The main attraction for most operators though, is greater convenience of use. The latest version can be fully controlled from the operator’s seat, and at a press of a button the chopper can be adjusted for transport, chopping or swathing. Through the Cebis screen it is also possible to adjust the chop performance through hydraulic adjustment of the concave plate and counter knives.

Improved availability of versatile tables
For farmers frequently changing crops during harvest, the Vario and Cerio cutterbars have proved popular, enabling table characteristics to be altered to suit the conditions.

The Cerio header can be extended manually for long-strawed crops such as oilseed rape and rye, by adding floor sections to increase the distance between the knife and the table auger, whereas the Vario header is adjusted from the cab at the touch of a button, with infinite adjustment possible.
Previously only available in cutting widths of 7.7 and 9.3m, and suitable only for use with Lexion and larger Tucano models, four new versions are available for 2016 extending their compatibility to include smaller Tucano and Avero machines.
“This is a situation where farmers with smaller acreages had seen the benefits of these tables, and were keen to have the same flexibility of operation to improve the efficiency of their harvesting operations, and we have responded to this demand by providing four new Vario headers – 5.0, 5.6, 6.2 and 6.8m, and three new Cerio headers in 5.6, 6.2 and 6.8m working widths,” said Adam.
“As on the wider versions available previously, the Vario headers provide a wide range of bed lengths from -10 to +60cm, with the knife independently adjustable by 20cm when the header is at full extension, and the Cerio headers have a smaller range of movement from -10 to +10cm, and we expect both types to be popular.”
The Vario allows side-knife fitting, for oilseed rape, without any tools and, once connected, the hydraulic pump drive is automatically engaged. The knife and reel-end positions are automatically transmitted to the Cebis terminal in the combine for easy reference.
Upgrades to both header types include wider 660mm diameter intake augers for increased crop flow.
Ten pre-series Lexion 700 combines have been operating in the UK during the 2015 harvest, and users have been very impressed with the extra performance over previous models, said Adam. “The difference in performance of the new larger 6-cylinder power units of the two largest models compared with the current 8-cylinder engine-powered machines has been especially noticeable and the extra power and torque has made a significant difference to their harvesting capabilities. On some farms we have had the current and new models working side by side, and this has clearly demonstrated the improved performance possible though the updates,” he said.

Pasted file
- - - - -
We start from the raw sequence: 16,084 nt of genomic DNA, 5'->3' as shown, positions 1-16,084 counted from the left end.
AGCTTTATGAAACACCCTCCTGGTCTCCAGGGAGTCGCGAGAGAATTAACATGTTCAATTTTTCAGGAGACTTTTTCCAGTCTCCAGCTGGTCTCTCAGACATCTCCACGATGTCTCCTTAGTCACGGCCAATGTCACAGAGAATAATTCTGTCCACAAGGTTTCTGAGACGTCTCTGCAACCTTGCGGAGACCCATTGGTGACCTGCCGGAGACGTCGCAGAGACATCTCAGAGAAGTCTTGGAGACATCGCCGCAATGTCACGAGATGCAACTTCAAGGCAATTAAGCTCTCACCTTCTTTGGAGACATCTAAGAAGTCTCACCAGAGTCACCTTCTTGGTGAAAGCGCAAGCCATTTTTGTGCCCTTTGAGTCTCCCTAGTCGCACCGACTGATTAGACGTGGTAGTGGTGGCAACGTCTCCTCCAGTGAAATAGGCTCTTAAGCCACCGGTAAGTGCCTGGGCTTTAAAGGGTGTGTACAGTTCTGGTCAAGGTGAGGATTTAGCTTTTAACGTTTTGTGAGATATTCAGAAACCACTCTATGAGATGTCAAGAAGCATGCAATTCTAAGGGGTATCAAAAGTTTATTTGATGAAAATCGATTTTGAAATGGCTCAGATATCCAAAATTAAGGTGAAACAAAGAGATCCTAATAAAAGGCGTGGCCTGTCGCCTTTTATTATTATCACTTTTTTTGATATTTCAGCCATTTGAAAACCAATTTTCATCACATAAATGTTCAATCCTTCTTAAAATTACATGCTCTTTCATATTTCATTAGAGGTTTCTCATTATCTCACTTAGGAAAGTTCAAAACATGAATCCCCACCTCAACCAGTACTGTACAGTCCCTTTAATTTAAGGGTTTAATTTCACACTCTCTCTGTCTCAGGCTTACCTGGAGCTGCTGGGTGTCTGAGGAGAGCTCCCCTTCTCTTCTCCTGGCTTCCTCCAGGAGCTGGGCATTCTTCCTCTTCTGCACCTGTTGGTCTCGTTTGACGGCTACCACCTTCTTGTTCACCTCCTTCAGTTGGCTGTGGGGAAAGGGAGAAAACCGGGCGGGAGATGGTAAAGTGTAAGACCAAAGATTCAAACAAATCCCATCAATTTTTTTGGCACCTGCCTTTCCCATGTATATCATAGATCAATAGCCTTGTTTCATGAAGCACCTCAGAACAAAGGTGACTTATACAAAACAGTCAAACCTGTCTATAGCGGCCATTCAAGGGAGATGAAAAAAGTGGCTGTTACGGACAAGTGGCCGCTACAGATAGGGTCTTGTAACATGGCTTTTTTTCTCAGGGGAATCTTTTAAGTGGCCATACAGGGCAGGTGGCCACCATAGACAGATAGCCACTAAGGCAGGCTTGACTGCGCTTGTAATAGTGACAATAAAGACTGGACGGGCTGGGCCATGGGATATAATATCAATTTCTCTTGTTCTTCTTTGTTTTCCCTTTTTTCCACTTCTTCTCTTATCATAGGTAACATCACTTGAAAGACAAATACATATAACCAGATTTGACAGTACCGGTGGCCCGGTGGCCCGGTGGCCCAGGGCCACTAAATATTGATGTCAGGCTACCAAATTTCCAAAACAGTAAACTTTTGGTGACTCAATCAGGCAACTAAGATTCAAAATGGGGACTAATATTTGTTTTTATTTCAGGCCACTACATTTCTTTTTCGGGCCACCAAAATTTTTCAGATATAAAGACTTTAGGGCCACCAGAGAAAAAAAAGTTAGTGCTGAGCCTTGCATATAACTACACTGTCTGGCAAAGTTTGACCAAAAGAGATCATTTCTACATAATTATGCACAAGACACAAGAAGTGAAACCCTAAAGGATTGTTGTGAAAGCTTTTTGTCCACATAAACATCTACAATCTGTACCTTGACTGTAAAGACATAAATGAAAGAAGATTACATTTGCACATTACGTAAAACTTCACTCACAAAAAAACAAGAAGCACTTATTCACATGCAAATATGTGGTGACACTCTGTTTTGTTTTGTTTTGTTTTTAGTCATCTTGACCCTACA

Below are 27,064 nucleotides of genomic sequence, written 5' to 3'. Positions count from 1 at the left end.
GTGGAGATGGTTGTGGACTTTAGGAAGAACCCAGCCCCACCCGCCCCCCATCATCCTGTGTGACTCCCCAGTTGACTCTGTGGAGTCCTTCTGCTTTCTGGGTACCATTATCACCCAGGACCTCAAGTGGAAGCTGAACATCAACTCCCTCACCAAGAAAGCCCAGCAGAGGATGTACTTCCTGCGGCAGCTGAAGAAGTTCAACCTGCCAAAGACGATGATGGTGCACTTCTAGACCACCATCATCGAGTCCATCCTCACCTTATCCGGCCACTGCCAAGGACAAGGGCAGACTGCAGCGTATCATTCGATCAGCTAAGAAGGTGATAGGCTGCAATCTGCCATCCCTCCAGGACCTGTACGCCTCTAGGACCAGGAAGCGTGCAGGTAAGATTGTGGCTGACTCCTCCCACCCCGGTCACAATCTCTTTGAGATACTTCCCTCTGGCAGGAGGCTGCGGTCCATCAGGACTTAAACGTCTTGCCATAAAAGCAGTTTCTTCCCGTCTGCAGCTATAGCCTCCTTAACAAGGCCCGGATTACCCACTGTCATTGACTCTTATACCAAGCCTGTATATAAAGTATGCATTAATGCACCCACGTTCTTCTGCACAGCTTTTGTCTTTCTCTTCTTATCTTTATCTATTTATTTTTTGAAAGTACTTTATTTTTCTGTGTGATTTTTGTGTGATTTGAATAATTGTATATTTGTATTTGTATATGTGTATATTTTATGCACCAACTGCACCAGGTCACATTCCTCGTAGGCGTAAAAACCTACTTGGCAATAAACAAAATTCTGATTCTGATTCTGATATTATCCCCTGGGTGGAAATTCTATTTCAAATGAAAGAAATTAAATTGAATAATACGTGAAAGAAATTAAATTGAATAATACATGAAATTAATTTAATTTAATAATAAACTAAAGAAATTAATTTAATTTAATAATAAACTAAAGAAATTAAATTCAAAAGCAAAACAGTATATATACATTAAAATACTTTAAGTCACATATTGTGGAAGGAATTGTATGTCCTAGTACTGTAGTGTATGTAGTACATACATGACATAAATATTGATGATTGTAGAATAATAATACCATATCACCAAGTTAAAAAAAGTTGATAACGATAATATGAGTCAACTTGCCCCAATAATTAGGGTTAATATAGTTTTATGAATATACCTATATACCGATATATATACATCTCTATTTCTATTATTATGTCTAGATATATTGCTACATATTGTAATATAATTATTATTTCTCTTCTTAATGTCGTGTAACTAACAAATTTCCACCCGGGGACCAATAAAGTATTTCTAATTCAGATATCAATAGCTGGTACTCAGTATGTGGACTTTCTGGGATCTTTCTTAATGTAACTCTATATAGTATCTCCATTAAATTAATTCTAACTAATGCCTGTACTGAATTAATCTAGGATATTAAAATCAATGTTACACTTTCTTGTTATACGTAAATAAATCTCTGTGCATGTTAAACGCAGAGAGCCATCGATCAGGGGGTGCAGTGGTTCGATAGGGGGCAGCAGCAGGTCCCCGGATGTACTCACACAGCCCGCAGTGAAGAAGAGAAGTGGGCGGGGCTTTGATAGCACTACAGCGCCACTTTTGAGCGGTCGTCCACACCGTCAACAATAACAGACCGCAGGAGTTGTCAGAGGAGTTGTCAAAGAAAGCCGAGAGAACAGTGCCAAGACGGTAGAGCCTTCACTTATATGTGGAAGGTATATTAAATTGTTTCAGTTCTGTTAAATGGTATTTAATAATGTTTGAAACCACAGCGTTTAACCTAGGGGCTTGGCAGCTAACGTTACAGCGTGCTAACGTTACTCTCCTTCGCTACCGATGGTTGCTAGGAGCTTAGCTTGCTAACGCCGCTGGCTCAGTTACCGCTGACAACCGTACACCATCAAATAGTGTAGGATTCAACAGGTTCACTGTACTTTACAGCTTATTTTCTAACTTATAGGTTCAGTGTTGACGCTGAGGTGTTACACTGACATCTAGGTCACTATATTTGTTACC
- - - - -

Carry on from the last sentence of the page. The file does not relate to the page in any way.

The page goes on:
Claas UK electronic systems product specialist, Edward Miller, explained that the company is seeing increasing interest from users in precision farming systems, and that take-up in terms of services available is growing. “Telematics is standard on many of our combines including all Hybrid and 670 Lexions as well as Tucano models and is also supplied on forage harvesters and our larger tractors,” he said. “Of the machines supplied with the system fitted, almost all of the owners have chosen to make use of the system and are seeing considerable advantages. Automatic documentation is seen as an area of particular benefit as users can produce instant reports and monitor progress without the need for manual transfer of any information.”
Edward demonstrated the system, using data from one of the combines which had been operating at the launch event. Fields were identified from a Google maps image and ‘drawn around’ on the computer screen, and were then labelled automatically with their size, and a name or reference could be applied. The work reports from a combine were then downloaded onto the screen, and the yield and moisture content as well as combine operating settings could then be looked at for any location within the field. Where more than one combine was operating, the results from both could be imported to the same report, making it easy to see which combine had cut which area, and allowing comparisons to be made between the machines and operators. A summary report for the field was easily produced, which could be retained for future reference or e-mailed.
“This helps timeliness and efficiency, and means contractors can improve cash-flow by charging for work carried out sooner, and it provides full traceability of operations. Over half of the owners of telematics-enabled machines are using the system to produce automatic documentation, and that is significant,” he added.